An interesting question came up on the MacGroup iBBS today (and if you're a MacGroup member, you really owe it to yourself to sign up for the iBBS). Someone using Time machine to back up their Mac was wondering where all the space went on his disk drive. He has a 500 GB disk that under half used, yet his 1 TB Time Machine drive is at 924 GB used. Fortunately, he also mentioned a key piece of information – he runs Windows as a virtual machine using VMWare's Fusion product.
Virtual machines are a great way to run Windows, Linux, and now another copy of Mac OS X as a secondary machine while you're running your current machine – no need to reboot or re-partition you hard drive. You do lose some speed this way, but if you're running Office or some other non-realtime, intensive programming, this can be a great way to run a program that's written for some other OS on your Mac.
Instead of installing to a physical hard drive, virtual machines (VMs) install to virtual disks – which are basically large file, sort of like a .DMG or an .ISO file is a mountable disk image. When you look on disk, you see a single file that represents your VM, but in reality that's a container. You can right-click on a VM and if you Show Package Contents you'll see something like this:
I've highlighted the virtual disk – the file is pretty large, as you can see.
So what's all this got to do with the full-up Time Machine disk? Well, when you start up your virtual machine, you open this file. Windows, or what the guest OS is, will start writing log files and other system files even if you don't do anything else. So this file gets updated. Every hour, Time Machine looks at files that have been updated and copies them out to its backup, keeping as many older versions as it can on hand until it's forced to start removing files to make room.
So if you were to leave Windows up for a day, with a 20 GB file, and let Time Machine back it up every hours, you'd be looking at around 500 GB used up for just this file. Older copies of other files might get removed to make room.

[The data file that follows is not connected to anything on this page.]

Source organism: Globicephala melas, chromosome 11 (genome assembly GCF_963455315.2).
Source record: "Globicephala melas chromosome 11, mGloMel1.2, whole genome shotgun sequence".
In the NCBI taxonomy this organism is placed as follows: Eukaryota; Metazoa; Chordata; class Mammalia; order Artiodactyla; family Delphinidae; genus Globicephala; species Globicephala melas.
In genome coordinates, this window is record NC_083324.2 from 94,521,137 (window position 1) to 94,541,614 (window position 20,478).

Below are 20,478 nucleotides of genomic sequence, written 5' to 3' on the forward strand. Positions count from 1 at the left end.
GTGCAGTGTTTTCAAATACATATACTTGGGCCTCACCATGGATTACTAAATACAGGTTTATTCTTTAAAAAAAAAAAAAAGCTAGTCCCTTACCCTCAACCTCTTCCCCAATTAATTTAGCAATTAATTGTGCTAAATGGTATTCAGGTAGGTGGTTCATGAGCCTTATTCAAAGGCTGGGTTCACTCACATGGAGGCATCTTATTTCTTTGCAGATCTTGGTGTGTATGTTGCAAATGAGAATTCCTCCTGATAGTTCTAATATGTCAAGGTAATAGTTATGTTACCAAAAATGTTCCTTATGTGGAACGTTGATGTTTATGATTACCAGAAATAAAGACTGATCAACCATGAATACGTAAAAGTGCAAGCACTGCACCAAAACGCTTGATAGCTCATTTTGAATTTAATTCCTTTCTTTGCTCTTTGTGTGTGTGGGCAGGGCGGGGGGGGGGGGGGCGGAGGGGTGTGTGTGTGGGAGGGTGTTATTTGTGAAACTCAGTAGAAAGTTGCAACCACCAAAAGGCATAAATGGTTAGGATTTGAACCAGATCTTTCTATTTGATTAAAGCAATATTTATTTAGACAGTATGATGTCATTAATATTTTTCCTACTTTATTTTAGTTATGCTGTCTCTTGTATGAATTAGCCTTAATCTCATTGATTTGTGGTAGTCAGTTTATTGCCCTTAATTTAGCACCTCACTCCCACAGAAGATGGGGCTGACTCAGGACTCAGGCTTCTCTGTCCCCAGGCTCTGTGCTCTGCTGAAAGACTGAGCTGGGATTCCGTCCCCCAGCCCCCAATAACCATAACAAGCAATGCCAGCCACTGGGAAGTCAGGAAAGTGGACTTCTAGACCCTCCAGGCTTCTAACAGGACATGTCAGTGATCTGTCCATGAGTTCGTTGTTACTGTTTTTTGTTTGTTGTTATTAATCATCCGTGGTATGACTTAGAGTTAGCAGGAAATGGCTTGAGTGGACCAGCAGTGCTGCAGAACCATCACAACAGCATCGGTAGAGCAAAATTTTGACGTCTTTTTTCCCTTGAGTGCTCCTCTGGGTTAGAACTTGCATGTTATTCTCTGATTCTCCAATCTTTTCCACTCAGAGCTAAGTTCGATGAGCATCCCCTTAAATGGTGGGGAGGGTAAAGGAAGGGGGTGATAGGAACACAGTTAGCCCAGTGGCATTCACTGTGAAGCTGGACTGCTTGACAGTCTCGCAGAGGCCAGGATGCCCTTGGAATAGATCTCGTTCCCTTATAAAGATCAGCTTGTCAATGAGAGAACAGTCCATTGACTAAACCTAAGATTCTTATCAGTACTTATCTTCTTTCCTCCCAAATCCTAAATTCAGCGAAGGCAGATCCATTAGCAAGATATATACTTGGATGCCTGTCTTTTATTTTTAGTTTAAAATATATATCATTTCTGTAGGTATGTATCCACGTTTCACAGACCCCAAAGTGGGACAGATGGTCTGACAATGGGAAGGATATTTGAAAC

That's why you need to exclude these files from your Time Machine backups – they're just too large. You can do this by opening up Time Machine's preferences and then clicking on "Options…" to bring up a list of disks, directories, and files that you want excluded. Parallels I believe excludes their VM directory automatically during install.
You may have other files like this Microsoft Entourage has a single database file where it stores all emails. Get one email an hour, and you get a new copy of this file. If you have a lot of email, suddenly you have a lot of disk eaten up on your Time Machine backups. So you should exclude that file as well.
So if you exclude these files, what happens if you need them back? Well, hopefully, you aren't relying solely on Time Machine for your backups. If you read calvin's articles on Fridays, he explains about the different backup types, and when to use what. Suffice to say here that you should be taking regular clone backups of disk in addition to Time Machine backups. You can only restore files from a Time Machine backup, you can't boot. But you can boot a clone and be up rather quickly (if maybe a bit behind in some files – that you can restore from your Time Machine backup).